I quite like the sound of those 2+8 chips - they could make for a really nice low-power experience. If they really have gone all the way down to 2+0 at the low end then that will be a shame - I can't imagine they'd have any yield reasons to do that as the small cores are so tiny, so it would entirely be about segmentation. Reply
  • brucethemoose - Friday, August 14, 2020 - link

    I wonder if they'll start using Gracemont in big socket Xeons. Cloud providers would *love* to stuff 4 cores in the place of one big one in many scenarios, even if each core is a little (30%?) slower. Reply
  • Ian Cutress - Friday, August 14, 2020 - link

    One of the issues with Hybrid right now is that you have to limit the support instructions to the lowest common denominator. So in a server, if you start adding Atom cores, you'll lose all the AVX512 stuff, which is just a waste of silicon. You can't just add different cores for free, it's always a bit of give and take.

    You could, technically, allow a hypervisor to build VMs of only one core type. But then you're just putting two different class of VMs onto the same CPU. Beyond that you can run into troubles regarding shared cache for one type of core, or how the LLC works, etc.
    Reply
  • brucethemoose - Friday, August 14, 2020 - link

    Thats not a problem if every core is a Gracemont core.

    But in future hybrid scenarios, I wonder if Intel will homogenize the ISA across the big and little cores. So a little core could, for example, accept an AVX 512 instruction, but it would break it down into a series of smaller ops that it can handle.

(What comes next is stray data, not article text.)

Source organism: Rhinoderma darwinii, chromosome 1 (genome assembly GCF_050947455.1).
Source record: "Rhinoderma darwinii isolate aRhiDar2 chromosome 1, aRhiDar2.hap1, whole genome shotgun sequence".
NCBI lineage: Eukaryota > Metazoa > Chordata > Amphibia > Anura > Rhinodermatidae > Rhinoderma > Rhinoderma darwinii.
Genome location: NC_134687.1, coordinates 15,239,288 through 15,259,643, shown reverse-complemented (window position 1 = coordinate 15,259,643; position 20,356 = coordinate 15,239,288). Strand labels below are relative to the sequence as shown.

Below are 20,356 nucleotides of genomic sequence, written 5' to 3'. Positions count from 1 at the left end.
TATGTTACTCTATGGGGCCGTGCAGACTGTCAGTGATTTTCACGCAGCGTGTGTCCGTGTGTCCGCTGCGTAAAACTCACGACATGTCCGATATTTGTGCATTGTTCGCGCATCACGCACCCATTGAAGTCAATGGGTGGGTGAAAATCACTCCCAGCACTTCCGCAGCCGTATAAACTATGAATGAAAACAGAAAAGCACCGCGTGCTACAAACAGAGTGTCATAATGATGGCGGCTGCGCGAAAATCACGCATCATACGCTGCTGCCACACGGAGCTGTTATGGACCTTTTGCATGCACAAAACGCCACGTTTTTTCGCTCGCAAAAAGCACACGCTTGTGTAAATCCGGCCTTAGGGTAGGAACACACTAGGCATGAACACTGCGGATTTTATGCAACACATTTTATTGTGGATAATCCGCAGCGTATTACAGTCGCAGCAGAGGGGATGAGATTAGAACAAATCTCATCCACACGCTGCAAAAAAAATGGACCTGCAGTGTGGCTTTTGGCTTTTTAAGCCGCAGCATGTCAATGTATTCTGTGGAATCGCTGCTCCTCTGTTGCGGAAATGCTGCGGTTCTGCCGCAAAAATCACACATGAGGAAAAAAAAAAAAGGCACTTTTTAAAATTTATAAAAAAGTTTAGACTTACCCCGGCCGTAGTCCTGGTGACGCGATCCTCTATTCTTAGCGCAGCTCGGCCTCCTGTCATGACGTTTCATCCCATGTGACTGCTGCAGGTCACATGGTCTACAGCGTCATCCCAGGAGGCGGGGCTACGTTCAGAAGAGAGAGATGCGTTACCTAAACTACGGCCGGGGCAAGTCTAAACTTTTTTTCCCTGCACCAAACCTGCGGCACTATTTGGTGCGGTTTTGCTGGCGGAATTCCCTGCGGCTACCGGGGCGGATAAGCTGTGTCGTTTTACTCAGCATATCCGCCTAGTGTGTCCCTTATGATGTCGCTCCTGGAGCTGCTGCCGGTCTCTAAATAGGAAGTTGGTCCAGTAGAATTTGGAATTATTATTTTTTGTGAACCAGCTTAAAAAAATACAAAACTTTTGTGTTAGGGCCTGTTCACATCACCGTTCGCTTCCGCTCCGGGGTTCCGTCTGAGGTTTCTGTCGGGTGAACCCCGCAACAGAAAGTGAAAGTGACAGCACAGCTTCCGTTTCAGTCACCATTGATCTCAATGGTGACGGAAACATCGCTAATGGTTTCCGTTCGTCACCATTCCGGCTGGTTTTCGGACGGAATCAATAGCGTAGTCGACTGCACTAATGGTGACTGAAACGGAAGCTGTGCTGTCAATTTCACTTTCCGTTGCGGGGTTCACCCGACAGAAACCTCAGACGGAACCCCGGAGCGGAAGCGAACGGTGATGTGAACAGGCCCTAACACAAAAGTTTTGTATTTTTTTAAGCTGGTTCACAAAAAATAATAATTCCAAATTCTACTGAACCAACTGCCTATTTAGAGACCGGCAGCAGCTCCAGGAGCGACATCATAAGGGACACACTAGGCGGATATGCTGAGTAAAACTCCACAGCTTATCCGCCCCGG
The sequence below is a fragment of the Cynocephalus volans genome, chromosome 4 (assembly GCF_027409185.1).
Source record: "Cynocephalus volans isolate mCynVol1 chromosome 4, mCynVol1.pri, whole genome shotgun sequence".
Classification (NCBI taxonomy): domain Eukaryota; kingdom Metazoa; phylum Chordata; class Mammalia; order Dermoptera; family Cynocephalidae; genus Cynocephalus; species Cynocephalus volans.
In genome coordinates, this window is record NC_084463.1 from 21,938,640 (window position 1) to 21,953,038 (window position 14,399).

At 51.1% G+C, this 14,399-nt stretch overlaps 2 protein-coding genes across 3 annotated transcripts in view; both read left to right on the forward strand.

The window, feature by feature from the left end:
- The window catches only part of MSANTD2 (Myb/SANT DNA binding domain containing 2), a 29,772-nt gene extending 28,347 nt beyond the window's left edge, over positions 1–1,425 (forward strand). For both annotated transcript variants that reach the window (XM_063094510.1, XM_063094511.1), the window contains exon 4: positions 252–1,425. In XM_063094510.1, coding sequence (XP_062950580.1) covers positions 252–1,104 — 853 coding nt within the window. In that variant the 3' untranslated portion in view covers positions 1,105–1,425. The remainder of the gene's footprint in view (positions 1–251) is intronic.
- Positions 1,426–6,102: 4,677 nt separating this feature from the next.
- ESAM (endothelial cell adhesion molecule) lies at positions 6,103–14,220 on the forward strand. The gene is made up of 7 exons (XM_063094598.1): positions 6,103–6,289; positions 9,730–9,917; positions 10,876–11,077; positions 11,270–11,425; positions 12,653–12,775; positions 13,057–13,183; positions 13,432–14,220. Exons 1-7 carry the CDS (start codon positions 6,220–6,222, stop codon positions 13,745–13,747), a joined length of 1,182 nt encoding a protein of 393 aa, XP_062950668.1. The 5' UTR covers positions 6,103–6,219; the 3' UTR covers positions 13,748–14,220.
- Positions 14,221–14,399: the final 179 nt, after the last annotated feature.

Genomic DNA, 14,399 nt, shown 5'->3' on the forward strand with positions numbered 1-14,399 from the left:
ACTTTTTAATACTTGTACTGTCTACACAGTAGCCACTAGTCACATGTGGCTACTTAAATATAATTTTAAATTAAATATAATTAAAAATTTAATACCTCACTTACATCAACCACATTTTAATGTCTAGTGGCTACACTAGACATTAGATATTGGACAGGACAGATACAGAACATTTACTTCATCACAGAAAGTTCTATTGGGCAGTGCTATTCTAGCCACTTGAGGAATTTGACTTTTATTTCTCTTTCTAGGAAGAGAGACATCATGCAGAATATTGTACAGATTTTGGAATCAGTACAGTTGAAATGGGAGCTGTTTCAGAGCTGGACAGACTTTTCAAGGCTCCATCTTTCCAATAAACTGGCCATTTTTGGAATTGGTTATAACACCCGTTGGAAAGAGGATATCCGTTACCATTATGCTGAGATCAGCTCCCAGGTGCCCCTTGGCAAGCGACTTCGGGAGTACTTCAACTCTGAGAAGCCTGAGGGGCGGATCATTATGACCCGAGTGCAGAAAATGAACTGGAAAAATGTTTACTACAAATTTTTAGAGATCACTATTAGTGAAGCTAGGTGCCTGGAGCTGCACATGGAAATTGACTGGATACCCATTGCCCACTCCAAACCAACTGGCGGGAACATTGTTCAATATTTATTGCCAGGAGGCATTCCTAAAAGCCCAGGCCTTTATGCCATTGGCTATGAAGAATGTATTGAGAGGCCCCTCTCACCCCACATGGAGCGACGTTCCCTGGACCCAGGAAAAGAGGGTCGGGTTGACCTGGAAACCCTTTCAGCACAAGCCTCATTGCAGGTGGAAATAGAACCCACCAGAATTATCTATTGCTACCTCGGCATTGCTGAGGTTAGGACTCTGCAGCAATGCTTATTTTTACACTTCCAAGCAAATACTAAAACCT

Reply
  • nandnandnand - Friday, August 14, 2020 - link

    They should just use chiplets totaling 64 to 256+ Atom cores. Like Xeon Phi but with no AVX-512. Reply
  • Quantumz0d - Friday, August 14, 2020 - link

    Makes sense, and I presume it won't be there in the Xeon lineup. I think many are not able to understand how does translate to performance. I hope AMD doesn't do this hybrid drama and rekts them straight with their Zen designs. Reply
  • lmcd - Friday, August 14, 2020 - link

    This is why AVX512 is a dead end in the first place. Intel's Xe GPUs should be accelerating those instructions with the on-die Xe GPU accelerating if there's no dGPU. Intel doesn't hardly sell CPUs without GPUs anyway. Then that takes advantage of Intel's pricing for GPU virtualization as well, and eventually the possibility for GPU slices to be assigned out of a shared pool between the iGPU and dGPU. Reply
  • brucethemoose - Friday, August 14, 2020 - link

    SIMD instructions and offloading to a GPU are very different. One can be done right inside a stream of branchy CPU instructions, or nice high level CPU code. With the other you have to start up a whole kernel and manually shuffle the data to and from the GPU, or let some library do it for you.

    Executing GPU instructions directly on data in system RAM, with a minimal latency hit, would be pretty awesome.
    Reply

Log in

Don't have an account? Sign up now